Debunking 13 Common HIV Myths


Two Roche HIV experts answer some common misconceptions about the virus.

December 1, 2022


In the 1980s, human immunodeficiency virus (HIV) and acquired immunodeficiency syndrome (AIDS) became an epidemic. Now 40 years later, HIV is still an issue. With sexual trends continuing to change in the United States, younger generations are more at risk. Two Roche Diagnostic HIV experts, Tamar Tchelidze, M.D., MPH, disease area partner, and Benjamin LaBrot, M.D., global medical affairs manager, debunk 13 myths around HIV.


Myth 1: HIV is no longer an issue.


There are over 36,000 new HIV infections in the U.S. every year and over 18,000 deaths. In 2020, almost 60% of all new diagnoses occurred in people ages 13 to 34 – and nearly 40% of new diagnoses were in people ages 25 to 34. As young people increasingly engage in less protected sexual activity and more risky sexual practices, HIV heavily impacts them. HIV is still very much with us – it has become a forgotten disease, but the disease has not forgotten us.


Myth 2: Having HIV means getting AIDS.


Absolutely not. With the current antiretroviral treatment, most people do not get AIDS. They live long, healthy lives.


Myth 3: There's no way to prevent HIV.


There are many ways to prevent HIV. Not engaging in vaginal or anal sex, not sharing needles when injecting drugs, practicing safer sex with condoms, finger cots and dental dams, and using Pre-Exposure Prophylaxis, known as PrEP all help in preventing the spread of HIV. If taken when HIV-free, Pre-Exposure Prophylaxis – a medication in the form of pills or injections – significantly reduces the chance of getting HIV from sex or injection drug use.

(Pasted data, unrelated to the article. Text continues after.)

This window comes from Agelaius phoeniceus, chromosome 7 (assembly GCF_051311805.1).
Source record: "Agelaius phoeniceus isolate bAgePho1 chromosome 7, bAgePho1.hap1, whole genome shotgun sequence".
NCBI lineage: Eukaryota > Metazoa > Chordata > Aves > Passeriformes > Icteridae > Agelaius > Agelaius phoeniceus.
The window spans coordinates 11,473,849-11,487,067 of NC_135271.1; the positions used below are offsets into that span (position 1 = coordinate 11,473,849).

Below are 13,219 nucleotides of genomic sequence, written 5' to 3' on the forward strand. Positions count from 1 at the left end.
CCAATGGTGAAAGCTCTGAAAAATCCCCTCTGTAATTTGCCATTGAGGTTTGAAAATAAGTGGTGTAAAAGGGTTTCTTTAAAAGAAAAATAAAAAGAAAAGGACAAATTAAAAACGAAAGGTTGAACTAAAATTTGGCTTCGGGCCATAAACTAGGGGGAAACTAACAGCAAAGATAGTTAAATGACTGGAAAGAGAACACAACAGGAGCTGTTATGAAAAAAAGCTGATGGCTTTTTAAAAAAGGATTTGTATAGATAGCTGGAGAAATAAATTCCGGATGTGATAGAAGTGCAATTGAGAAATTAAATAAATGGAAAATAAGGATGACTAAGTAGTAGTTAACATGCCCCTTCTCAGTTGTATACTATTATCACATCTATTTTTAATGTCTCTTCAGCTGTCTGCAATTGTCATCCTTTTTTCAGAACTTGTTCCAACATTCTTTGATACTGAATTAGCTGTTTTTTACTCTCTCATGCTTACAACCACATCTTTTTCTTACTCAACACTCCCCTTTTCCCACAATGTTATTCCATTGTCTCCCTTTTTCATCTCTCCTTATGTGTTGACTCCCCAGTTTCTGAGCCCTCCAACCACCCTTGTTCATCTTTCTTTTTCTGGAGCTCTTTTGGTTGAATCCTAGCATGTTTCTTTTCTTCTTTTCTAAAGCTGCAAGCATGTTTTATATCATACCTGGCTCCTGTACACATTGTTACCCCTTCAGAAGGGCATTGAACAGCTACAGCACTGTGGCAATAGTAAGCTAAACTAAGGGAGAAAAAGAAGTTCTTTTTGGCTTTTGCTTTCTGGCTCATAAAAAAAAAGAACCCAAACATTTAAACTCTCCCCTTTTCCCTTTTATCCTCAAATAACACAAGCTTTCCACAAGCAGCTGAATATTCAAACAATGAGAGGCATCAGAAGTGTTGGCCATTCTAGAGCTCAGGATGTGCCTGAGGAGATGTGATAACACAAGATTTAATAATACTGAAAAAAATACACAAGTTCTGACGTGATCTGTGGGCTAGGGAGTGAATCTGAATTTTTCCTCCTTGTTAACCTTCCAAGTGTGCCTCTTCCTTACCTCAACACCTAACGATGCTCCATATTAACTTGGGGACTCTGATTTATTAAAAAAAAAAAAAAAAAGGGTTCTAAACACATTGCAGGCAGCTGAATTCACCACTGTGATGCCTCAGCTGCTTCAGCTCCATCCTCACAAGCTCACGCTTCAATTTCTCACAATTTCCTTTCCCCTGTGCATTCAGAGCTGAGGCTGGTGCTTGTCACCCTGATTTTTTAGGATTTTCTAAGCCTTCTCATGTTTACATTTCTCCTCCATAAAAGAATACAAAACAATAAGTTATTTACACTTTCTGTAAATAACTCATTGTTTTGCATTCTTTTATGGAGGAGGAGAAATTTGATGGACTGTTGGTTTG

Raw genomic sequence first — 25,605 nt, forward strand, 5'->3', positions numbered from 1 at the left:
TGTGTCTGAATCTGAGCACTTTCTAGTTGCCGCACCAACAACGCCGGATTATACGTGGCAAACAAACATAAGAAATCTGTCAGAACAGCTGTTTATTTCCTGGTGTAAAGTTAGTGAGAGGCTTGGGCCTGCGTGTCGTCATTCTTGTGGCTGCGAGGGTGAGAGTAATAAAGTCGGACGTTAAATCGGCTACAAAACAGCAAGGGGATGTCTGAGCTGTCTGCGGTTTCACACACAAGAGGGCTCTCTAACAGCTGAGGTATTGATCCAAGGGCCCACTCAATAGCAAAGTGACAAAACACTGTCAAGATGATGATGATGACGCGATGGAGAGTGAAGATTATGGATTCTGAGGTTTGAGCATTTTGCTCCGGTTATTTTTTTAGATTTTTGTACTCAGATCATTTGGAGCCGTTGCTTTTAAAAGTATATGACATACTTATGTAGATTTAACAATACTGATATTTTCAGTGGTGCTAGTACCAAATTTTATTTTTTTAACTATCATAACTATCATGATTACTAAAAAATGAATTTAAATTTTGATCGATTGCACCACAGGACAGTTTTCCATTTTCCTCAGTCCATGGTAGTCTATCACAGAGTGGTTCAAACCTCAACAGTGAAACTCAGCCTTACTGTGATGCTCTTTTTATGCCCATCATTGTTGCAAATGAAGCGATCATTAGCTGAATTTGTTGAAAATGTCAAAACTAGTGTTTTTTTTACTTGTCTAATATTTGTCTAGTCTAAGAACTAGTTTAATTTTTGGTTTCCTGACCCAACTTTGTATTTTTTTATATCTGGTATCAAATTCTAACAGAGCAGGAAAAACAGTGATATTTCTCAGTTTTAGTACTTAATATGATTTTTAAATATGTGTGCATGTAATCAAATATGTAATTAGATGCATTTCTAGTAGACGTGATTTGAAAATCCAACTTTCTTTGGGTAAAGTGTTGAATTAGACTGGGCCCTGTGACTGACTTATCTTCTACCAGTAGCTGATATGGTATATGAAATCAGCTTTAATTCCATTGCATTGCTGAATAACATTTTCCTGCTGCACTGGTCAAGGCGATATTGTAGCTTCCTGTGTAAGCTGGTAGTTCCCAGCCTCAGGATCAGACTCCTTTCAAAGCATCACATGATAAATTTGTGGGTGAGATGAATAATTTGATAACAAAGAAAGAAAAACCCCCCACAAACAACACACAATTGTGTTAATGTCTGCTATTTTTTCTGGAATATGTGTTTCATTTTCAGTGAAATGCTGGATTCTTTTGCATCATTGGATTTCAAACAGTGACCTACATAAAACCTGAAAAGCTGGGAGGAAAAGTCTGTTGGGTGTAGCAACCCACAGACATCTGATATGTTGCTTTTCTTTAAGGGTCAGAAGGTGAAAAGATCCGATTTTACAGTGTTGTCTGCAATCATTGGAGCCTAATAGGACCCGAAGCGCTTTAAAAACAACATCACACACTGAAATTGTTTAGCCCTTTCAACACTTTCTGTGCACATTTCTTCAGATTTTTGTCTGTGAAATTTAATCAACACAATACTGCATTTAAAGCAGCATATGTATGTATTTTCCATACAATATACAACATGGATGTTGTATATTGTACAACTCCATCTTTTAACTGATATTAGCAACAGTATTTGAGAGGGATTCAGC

Myth 4: HIV is a “gay disease.”


Anyone can get HIV. In 2020, almost a quarter of all new HIV infections occurred through heterosexual encounters. While the disease is currently more prevalent among men who have sex with men, anyone who has sex is at risk of HIV. Newer sexual trends may place straight people more at risk as anal sex – a riskier form of sex for HIV transmission – has gained popularity.


Myth 5: Straight people don't participate in anal sex.


Heterosexual anal intercourse (HAI) has become more typical, with more than 3 in 10 people reporting having HAI. A survey question from the Centers for Disease Control's National Survey of Family Growth showed that about 38% of women said they had anal sex with a different sexual partner in 2017 to 2019, compared to 33% in 2015 to 2017. Men stayed consistent at about 38%.

Women ages 25 to 29 reported in 2015 to be the population most actively engaging in anal receptive sex in the past month, according to the most recent data available from the 2015 Sexual Exploration in America Study survey.


Myth 6: You can't get HIV from oral or vaginal sex.


Although the risk of getting HIV from oral sex is extremely low, you absolutely can get HIV from vaginal sex. About 7,000 women in the U.S. get infected with HIV annually, many from unprotected vaginal intercourse.


Myth 7: Birth control prevents the spread of HIV.


With the exception of condoms, most birth control methods such as oral contraceptives and IUDs prevent only pregnancy, not HIV or other sexually transmitted infections. Pre-Exposure Prophylaxis, known as PrEP, is the best HIV prevention option currently available, offering over 95% protection. Condoms, and to a lesser extent finger cots and dental dams, also help prevent the spread of HIV but aren't as effective as PrEP.


Myth 8: Straight people who don't use drugs delivered by needles can't get HIV.


However someone identifies, anyone who has unprotected vaginal or anal sex absolutely can contract HIV and a slew of other diseases as well, including hepatitis, gonorrhea, syphilis and even Zika. Injecting drugs and sharing needles add even more risk.